**Dimensional Analysis Definition**

- All engineering quantities can be defined in four basic or fundamental dimensions- Mass (M), Length (L), Time (T), and Temperature (θ).
- Dimensional analysis is the analysis of the relationships between different physical quantities by identifying their fundamental dimensions and units of measure.
- It is also known as the factor-label method or unit-factor method.
- Total no. of variables influencing the problem is equal to the no. of independent variables plus one, one being the no. of the dependent variable.

**Dimensions of few important quantities-**

Velocity potential = [L^{2} T^{-1}]

Stream function = [L^{2} T^{-1}]

Acceleration = [LT^{-2}]

Vorticity = [T^{-1}]

**Q- Try finding the dimension of dynamic viscosity?**

**Buckingham p theorem**

- It states that if all the
are described by**n-variable**, they may be grouped into**m fundamental dimensions****(n –m)****dimensionless p terms.**

Ex- Simple pendulum Case- We wish to find its *time period (T)*, then we find there are three other quantities involved (variables) i.e. *length, mass, and gravity.*

So, **n= 4** (time period, length, mass, gravity)

And **m = 3** (Mass (M), Length (L), Time (T))

Hence, no. of dimensionless numbers = **n-m = 3 – 2 = 1**

**Model Testing**

- In order to predict the performance of the real thing, we test a model.
- Geometric similarity – Similarity of shape
- Kinematic similarity – Similarity of motion
- Dynamic similarity – Similarity of forces

Number | Equations | Significance |

Reynolds Number | F_{i}/F_{V} = ρVL/µ | Flow in closed conduit pipe |

Froude Number | (F_{i}/F_{g})^{1/2} = V/(gL)^{1/2} | a free surface is present and gravity force is predominant |

Euler’s Number | (F_{i}/F_{p})^{1/2} = V/(p/ρ)^{1/2} | In cavitation studies |

Mach Number | (F_{i}/F_{e})^{1/2} = V/C | Where fluid compressibility is important |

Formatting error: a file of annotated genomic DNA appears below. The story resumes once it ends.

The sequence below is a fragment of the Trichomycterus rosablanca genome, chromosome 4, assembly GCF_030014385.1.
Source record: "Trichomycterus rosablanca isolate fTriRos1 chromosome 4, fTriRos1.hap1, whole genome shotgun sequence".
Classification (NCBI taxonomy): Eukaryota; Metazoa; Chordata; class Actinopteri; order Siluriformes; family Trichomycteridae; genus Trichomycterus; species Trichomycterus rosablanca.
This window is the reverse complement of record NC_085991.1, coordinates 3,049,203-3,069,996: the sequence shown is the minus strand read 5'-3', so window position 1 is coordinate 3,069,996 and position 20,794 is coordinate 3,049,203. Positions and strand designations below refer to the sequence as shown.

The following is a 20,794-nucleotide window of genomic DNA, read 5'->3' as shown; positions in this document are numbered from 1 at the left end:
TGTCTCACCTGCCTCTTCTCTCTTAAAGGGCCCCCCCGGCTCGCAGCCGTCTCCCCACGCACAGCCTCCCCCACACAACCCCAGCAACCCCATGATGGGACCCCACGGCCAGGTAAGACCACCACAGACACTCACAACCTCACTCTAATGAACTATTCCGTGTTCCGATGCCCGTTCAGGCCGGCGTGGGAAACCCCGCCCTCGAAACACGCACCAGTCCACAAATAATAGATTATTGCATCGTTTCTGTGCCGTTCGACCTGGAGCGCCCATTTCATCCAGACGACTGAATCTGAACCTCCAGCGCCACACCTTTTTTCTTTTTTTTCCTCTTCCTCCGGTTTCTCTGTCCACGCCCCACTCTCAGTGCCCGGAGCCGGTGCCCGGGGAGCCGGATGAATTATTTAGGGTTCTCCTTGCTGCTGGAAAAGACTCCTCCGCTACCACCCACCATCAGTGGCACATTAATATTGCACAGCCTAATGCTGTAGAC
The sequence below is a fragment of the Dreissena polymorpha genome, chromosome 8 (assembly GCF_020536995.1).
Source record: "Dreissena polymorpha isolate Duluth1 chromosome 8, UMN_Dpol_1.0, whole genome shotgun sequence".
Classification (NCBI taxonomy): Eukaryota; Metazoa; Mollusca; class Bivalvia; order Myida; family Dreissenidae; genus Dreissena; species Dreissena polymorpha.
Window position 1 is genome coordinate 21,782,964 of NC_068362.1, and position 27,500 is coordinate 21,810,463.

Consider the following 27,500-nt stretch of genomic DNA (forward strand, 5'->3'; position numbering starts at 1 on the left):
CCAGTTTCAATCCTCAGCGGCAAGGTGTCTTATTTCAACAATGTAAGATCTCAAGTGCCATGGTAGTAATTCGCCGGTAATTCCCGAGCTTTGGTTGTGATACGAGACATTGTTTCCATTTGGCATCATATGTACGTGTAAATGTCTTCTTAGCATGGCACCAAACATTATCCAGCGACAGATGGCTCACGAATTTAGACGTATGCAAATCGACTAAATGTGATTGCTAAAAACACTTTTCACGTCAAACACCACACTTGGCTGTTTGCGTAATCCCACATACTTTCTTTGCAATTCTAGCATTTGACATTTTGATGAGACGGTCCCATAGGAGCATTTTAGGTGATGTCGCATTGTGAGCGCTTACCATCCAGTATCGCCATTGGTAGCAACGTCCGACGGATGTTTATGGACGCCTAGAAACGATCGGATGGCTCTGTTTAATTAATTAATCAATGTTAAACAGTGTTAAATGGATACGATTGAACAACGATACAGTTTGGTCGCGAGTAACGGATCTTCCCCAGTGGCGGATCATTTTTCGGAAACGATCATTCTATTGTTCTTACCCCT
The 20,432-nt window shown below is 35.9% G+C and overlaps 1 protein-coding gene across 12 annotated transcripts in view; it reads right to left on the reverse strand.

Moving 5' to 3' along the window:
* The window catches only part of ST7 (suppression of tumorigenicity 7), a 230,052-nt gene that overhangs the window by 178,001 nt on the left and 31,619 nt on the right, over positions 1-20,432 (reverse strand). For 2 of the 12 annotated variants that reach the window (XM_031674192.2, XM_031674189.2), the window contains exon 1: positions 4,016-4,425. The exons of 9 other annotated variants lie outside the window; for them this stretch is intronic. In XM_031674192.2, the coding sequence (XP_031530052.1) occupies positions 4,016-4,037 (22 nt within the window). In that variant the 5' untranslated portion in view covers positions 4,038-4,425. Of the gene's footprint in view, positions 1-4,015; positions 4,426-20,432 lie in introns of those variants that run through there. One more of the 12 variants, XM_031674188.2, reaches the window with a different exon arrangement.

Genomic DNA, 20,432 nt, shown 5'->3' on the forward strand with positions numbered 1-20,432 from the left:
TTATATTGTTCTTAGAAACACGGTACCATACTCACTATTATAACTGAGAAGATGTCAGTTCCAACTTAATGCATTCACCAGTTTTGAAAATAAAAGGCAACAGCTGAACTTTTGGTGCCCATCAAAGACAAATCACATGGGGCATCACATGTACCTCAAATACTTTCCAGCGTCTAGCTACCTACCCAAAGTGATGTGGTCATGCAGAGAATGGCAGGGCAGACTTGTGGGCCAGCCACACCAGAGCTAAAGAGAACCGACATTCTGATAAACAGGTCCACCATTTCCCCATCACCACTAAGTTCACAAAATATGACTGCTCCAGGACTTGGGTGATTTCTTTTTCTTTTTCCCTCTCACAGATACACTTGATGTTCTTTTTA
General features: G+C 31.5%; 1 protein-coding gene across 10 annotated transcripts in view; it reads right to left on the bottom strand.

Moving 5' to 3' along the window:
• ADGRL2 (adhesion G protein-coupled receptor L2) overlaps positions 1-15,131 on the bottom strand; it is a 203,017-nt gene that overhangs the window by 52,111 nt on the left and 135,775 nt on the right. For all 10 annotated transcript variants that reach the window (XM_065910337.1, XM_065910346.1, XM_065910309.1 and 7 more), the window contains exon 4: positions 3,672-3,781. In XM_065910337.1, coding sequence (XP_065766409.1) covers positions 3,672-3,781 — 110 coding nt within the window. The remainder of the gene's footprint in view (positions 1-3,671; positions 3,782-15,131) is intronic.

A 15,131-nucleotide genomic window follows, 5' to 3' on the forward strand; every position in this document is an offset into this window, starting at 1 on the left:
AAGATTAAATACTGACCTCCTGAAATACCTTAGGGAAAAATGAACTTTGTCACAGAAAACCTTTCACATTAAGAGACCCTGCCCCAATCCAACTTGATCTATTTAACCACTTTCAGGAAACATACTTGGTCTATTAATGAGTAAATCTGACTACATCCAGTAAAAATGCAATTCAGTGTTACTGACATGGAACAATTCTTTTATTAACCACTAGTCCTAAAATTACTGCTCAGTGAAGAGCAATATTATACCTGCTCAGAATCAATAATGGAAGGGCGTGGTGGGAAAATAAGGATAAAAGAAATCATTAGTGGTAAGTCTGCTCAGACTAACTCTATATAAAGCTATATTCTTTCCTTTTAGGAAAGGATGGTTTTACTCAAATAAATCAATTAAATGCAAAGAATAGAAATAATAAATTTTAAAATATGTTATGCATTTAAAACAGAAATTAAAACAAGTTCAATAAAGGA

Weber Number | (F_{i}/F_{s})^{1/2} = v/(σ/ρL) | In capillary studies |

Where

F_{v} = Viscous Force

F_{i} = Inertia Force

F_{e} = Elastic Force

F_{p} = Pressure Force

F_{s} = Surface Tension Force

**Applications of Reynolds’s Model Law**

- Flow-through small-sized pipes.
- Low-velocity motion around automobiles and airplanes.
- Submarines completely underwater.
- Flow-through low-speed turbomachines.

**Applications of Froude’s Model Law**

- Open channels.
- Spillways.
- Liquid jets from an orifice.
- Notches and weirs.
- Ship partially submerged in the rough & turbulent sea.

**Applications of Euler Model Law**

- Water hammer phenomenon
- Phenomenon of cavitation
- Fully turbulent flow in case closed pipe
- Models of aerofoil’s fan blades.
- Pressure distribution on a ship.

**Applications of Mach Model Law**

The law in which models are based on Mach number.

- The flow of airplanes of supersonic speed
- Underwater testing of torpedoes.
- Aerodynamic testing
- The flow of missiles, rockets.
- Water hammer problem.

**Applications of Weber Model Law**

When surface tension effects predominate in additional inertia force the pertinent similitude law is obtained by equating the Weber number for its model and prototype.

- Capillary waves in the channel.
- A very thin sheet of liquid flowing over a surface.